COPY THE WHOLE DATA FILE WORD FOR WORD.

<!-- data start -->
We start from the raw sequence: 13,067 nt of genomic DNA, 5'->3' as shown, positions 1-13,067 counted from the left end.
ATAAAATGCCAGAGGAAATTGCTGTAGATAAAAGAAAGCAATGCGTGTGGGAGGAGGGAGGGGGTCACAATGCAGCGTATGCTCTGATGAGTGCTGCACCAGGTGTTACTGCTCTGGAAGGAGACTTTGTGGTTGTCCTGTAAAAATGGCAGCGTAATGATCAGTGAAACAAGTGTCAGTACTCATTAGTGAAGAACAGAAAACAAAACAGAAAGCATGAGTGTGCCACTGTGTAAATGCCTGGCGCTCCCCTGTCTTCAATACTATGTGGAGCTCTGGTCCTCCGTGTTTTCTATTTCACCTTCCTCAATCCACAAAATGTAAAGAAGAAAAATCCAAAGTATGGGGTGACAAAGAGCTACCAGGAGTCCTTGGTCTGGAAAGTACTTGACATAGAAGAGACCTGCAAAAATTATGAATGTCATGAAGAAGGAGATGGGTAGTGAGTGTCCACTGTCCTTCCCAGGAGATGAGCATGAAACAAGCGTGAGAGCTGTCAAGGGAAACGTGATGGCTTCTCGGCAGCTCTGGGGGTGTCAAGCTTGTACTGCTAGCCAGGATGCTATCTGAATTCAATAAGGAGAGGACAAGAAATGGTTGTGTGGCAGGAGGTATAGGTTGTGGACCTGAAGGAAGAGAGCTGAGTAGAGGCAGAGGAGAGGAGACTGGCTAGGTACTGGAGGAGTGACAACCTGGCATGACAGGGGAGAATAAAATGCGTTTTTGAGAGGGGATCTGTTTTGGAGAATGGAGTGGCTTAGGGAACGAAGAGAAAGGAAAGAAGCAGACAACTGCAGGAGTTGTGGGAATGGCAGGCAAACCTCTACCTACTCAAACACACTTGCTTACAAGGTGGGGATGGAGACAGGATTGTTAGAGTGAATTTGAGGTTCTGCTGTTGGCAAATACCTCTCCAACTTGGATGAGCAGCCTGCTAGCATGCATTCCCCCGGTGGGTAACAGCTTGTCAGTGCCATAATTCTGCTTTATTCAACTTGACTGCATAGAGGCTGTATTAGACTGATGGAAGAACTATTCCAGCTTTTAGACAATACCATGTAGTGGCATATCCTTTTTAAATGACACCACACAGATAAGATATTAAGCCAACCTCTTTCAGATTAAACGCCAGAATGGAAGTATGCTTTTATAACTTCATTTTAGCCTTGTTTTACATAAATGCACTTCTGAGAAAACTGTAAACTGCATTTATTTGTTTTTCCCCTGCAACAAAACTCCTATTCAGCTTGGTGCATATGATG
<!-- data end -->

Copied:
We start from the raw sequence: 13,067 nt of genomic DNA, 5'->3' as shown, positions 1-13,067 counted from the left end.
ATAAAATGCCAGAGGAAATTGCTGTAGATAAAAGAAAGCAATGCGTGTGGGAGGAGGGAGGGGGTCACAATGCAGCGTATGCTCTGATGAGTGCTGCACCAGGTGTTACTGCTCTGGAAGGAGACTTTGTGGTTGTCCTGTAAAAATGGCAGCGTAATGATCAGTGAAACAAGTGTCAGTACTCATTAGTGAAGAACAGAAAACAAAACAGAAAGCATGAGTGTGCCACTGTGTAAATGCCTGGCGCTCCCCTGTCTTCAATACTATGTGGAGCTCTGGTCCTCCGTGTTTTCTATTTCACCTTCCTCAATCCACAAAATGTAAAGAAGAAAAATCCAAAGTATGGGGTGACAAAGAGCTACCAGGAGTCCTTGGTCTGGAAAGTACTTGACATAGAAGAGACCTGCAAAAATTATGAATGTCATGAAGAAGGAGATGGGTAGTGAGTGTCCACTGTCCTTCCCAGGAGATGAGCATGAAACAAGCGTGAGAGCTGTCAAGGGAAACGTGATGGCTTCTCGGCAGCTCTGGGGGTGTCAAGCTTGTACTGCTAGCCAGGATGCTATCTGAATTCAATAAGGAGAGGACAAGAAATGGTTGTGTGGCAGGAGGTATAGGTTGTGGACCTGAAGGAAGAGAGCTGAGTAGAGGCAGAGGAGAGGAGACTGGCTAGGTACTGGAGGAGTGACAACCTGGCATGACAGGGGAGAATAAAATGCGTTTTTGAGAGGGGATCTGTTTTGGAGAATGGAGTGGCTTAGGGAACGAAGAGAAAGGAAAGAAGCAGACAACTGCAGGAGTTGTGGGAATGGCAGGCAAACCTCTACCTACTCAAACACACTTGCTTACAAGGTGGGGATGGAGACAGGATTGTTAGAGTGAATTTGAGGTTCTGCTGTTGGCAAATACCTCTCCAACTTGGATGAGCAGCCTGCTAGCATGCATTCCCCCGGTGGGTAACAGCTTGTCAGTGCCATAATTCTGCTTTATTCAACTTGACTGCATAGAGGCTGTATTAGACTGATGGAAGAACTATTCCAGCTTTTAGACAATACCATGTAGTGGCATATCCTTTTTAAATGACACCACACAGATAAGATATTAAGCCAACCTCTTTCAGATTAAACGCCAGAATGGAAGTATGCTTTTATAACTTCATTTTAGCCTTGTTTTACATAAATGCACTTCTGAGAAAACTGTAAACTGCATTTATTTGTTTTTCCCCTGCAACAAAACTCCTATTCAGCTTGGTGCATATGATG